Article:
The next minute, one midwife was injecting me to help get the placenta out whilst another was tugging on the cord and trying to put in a catheter to drain my bladder to help it come out. A doctor was asking me to cough with her fingers in my bum, as it turned out I had a 3b tear and she was checking if I needed surgery to repair it. Amazing what the adrenaline of birth does, I was on such a natural high that I didn’t even feel it or realise anything like that had happened. I went to surgery after to get it fixed but got to have an hour and a half of bonding with Mason before I left and he had his first breastfeed.
Breastfeeding has been the hardest experience of my life.
Mason lost too much weight initially so I was told to triple feed (breastfeed, pump, and top up with formula or expressed milk if I had any). My milk was late coming in. Eventually I managed to get him gaining weight and stopped formula top ups after a week, but after that I was paranoid. I bought scales and weighed him twice a week, obsessing over his weight was my new hobby. I sought help from a private IBCLC as I felt something wasn’t right. He was also refusing to feed, taking a long time to feed and I was feeding him in the dark a lot of the time. This was during covid lockdown in Melbourne, so I just wanted someone to watch me feed him as I couldn’t have family and friends over or go into any drop in feeding clinics. She assured me everything was fine, she said he had a minor tongue tie but he looked great and his output was good so nothing needed to be done about it.
Soon after I got mastitis on one side and had nipple damage and vasospasms when I showered so after bawling my eyes out to the ABA hotline, I decided I should see her again. Again, she said his latch was fine. It cleared up but the supply was shot, so I was pretty much feeding him off one side.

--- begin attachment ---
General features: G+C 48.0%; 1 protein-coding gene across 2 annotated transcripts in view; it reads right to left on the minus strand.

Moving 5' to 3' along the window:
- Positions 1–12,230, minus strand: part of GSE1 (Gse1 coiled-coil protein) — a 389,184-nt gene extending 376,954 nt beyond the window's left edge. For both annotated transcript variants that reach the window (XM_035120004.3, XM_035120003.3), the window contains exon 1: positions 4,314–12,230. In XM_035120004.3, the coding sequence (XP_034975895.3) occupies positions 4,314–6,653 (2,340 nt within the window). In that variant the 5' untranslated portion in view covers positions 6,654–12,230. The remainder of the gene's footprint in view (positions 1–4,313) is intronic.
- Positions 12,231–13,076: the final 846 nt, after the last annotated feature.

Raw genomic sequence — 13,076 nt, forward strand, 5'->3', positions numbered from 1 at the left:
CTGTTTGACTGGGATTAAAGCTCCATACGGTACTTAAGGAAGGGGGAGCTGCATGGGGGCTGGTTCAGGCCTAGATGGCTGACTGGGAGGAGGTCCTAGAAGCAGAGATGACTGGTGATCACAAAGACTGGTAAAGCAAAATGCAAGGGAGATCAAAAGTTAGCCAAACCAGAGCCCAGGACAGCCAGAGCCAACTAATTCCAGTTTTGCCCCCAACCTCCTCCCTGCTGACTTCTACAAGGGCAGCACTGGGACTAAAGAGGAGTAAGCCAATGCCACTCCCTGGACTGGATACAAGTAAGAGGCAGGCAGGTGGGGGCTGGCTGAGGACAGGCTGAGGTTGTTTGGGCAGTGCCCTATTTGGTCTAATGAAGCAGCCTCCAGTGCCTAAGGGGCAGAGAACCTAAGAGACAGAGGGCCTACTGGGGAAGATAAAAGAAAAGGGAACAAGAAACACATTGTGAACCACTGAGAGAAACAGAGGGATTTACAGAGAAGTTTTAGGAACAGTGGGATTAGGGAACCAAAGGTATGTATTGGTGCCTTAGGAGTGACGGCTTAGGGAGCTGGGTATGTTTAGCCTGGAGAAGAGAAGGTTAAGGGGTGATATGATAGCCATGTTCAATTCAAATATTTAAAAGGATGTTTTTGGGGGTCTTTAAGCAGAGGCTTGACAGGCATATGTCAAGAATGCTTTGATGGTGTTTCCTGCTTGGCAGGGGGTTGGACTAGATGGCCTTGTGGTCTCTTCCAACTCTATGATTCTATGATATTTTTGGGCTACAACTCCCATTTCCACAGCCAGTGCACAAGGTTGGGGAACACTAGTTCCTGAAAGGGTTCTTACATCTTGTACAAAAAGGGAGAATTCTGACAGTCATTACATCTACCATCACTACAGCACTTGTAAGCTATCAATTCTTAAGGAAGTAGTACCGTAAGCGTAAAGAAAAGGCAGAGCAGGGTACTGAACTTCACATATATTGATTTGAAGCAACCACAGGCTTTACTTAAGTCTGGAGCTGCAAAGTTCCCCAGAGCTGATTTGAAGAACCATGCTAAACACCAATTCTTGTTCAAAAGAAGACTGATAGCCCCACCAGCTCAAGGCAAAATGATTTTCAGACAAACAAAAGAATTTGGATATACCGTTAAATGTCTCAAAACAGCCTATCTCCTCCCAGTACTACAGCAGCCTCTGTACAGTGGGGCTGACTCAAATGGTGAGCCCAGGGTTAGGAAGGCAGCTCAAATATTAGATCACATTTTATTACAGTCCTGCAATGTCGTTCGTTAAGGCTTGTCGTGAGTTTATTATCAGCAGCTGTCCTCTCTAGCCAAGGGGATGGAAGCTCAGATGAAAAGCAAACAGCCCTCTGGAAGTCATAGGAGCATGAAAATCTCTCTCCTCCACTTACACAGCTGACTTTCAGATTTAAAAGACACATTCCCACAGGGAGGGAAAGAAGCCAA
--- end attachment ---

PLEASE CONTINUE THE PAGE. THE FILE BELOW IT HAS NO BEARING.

A few weeks later I got mastitis again on the other breast, and Mason couldn’t get milk out. He refused the bottle unless he was absolutely starving as he was so used to breastfeeding, he was 5 months old by this point. I saw another private IBCLC and she said he had a severe oral restrictions. We had a tongue, lip and buccal ties lasered but unfortunately it didn’t help improve his shallow latch and he was still sometimes taking an hour to feed, even a month after his procedure with body work and lactation consultant support. Eventually, it was making me so anxious and upsetting me that it was exhausting for both of us to feed that I got him used to the bottle and expressed milk for him, which was another learning curve for me. I am currently expressing milk for him and he has just reached 8 months old.
The shift to pumping was really intense for me emotionally and I really missed the closeness our breastfeeding relationship gave us and the comfort I was able to provide him.
There needs to be more information provided to new mothers on now to use a pump and be properly fitted for flanges as it is a part of so many women’s journeys, whether it be returning to work or due to latching difficulties. More understanding of tongue ties is something that also needs more awareness and education for health professionals, as chances are our journey could have been different of things were picked up earlier with further investigation rather than just putting a triple feed bandaid on top when Mason was struggling to gain weight and having 5 hour long witching hour cluster feeds initially. I would strongly recommend women wanting to breastfeed to do some prenatal breastfeeding courses.
I also have learned to trust my own instincts and do what works for me and Mason, as being a first time mum, I hung onto every word that other people told me, which didn’t feel right or align with how I want to mother my child. Mason was pretty much exclusively breastfed for 6 months and despite all the issues, nourished mainly by my milk for 8 months. I’m so proud that I managed to give him the best start to life that I could and these challenges have made me a stronger person.
Special thanks to the wonderful @melandmasey (Melissa) for sharing her story.